Sharing Web development is no longer about working in a vacuum. In fact, your website may not survive if it’s not followed, liked, and tweeted about. The internet is becoming a big party. If you don’t have a blog, maybe you’re not necessarily living in the dark ages, but you’re living on Sesame Street. If your blog is not on your website’s home page, you might not be considered one of the cool kids. This is the age of connection, so your website should be integrated with social media sites. The internet is turning into a worldwide game of Six Degrees of Kevin Bacon. If you’re not making yourself known on social networking sites, you’re going to be that one lone wallflower in the corner who has fewer than 100 Facebook friends. Make sure the design elements of your web page allow viewers to easily connect with you. Make sure your marketing strategy involves networking. Few people are going to find your website on their own.

Website trends in 2011 and 2012 are picking up. Web developers and designers need to focus on intertwining their audience with their website. There are more branches involved, whether with social networking or the new devices that are becoming the norm. Many of the website trends today make it easier to design and standardize a website. Others make it easier to add function to the pretty parts. Think smooth jazz as opposed to electronic pop music. In a time when “bounce” is a bad word, the trends work to lure users in organically, simply because they have found everything they were looking for and more.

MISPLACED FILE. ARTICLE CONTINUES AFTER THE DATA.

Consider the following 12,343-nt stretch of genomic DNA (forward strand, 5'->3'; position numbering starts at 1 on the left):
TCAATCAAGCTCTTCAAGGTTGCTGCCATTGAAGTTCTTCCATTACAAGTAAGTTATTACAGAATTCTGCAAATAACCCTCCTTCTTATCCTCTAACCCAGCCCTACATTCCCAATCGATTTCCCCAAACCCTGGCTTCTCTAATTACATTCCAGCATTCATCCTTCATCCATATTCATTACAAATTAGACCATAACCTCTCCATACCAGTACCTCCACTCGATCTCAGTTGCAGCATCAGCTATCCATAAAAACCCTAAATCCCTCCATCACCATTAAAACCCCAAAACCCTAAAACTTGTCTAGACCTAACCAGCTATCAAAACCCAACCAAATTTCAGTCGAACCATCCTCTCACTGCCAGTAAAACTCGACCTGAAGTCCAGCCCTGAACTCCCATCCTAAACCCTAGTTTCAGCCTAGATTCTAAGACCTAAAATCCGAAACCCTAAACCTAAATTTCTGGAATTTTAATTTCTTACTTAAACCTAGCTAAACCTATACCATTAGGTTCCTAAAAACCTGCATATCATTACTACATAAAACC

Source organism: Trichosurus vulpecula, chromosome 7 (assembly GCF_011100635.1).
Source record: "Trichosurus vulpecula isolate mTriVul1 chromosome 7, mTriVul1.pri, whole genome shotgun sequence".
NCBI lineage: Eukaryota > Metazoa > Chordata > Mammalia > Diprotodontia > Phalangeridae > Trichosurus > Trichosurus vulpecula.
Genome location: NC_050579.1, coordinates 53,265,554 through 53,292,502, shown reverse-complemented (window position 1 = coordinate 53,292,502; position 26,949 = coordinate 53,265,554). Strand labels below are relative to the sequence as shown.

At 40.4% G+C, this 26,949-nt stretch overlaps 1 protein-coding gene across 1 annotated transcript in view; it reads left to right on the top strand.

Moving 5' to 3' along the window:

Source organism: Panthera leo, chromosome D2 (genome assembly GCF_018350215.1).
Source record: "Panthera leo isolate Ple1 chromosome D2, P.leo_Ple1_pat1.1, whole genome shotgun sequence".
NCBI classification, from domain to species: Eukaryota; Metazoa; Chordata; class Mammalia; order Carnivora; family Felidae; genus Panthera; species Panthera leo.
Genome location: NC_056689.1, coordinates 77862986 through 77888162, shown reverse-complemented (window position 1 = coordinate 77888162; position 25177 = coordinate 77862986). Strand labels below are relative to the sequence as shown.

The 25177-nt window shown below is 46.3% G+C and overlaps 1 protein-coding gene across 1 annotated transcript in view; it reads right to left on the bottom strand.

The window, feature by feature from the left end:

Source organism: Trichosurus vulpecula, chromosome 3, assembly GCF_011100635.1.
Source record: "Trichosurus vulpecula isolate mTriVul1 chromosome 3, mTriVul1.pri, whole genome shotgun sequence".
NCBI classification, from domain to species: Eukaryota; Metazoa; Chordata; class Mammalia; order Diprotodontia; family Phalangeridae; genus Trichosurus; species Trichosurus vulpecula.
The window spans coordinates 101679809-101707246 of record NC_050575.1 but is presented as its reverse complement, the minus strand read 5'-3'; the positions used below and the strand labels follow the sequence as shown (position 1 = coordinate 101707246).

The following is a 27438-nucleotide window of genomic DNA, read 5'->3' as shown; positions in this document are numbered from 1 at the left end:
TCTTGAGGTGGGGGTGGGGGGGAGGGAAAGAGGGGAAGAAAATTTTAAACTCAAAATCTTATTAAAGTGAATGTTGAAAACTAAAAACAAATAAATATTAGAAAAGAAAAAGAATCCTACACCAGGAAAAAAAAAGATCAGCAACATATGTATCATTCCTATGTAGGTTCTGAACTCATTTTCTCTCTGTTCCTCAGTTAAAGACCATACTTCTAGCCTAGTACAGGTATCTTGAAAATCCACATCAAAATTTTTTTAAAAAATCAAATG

Changes and updates

Initial website designs normally need small tweaks and changes after they go live, but major updates and re-designs may be undertaken periodically.

Changes to websites almost always provoke a backlash from its regular users.The reason for this is primarily that change is disruptive to the user: for example, the link that the user previously learned was always in the lower left corner is now “missing”, and the user must search the page to discover its new location. The user is disoriented, frustrated, slowed down, and needs time to learn and adapt to the new arrangement. On websites with users who spend significant amounts of time each day using, like Facebook or Wikipedia, users normally respond to even moderate changes with noisy protests and empty threats to leave the website.

Within a few weeks or months, however, most users have adapted to the changes and no longer object to them.For example, the signature feature of Facebook, a news feed, drew millions of complaints when it first appeared, but users now say that it is an important and highly desirable feature.

Major websites may try to minimize this with phased rollouts of changes, testing the new design with a small number of randomly selected users, describing the importance of the upcoming changes in advance, and offering users the option of keeping the old design until they have acclimated to the new one. However, the primary cure for complaints is simply to wait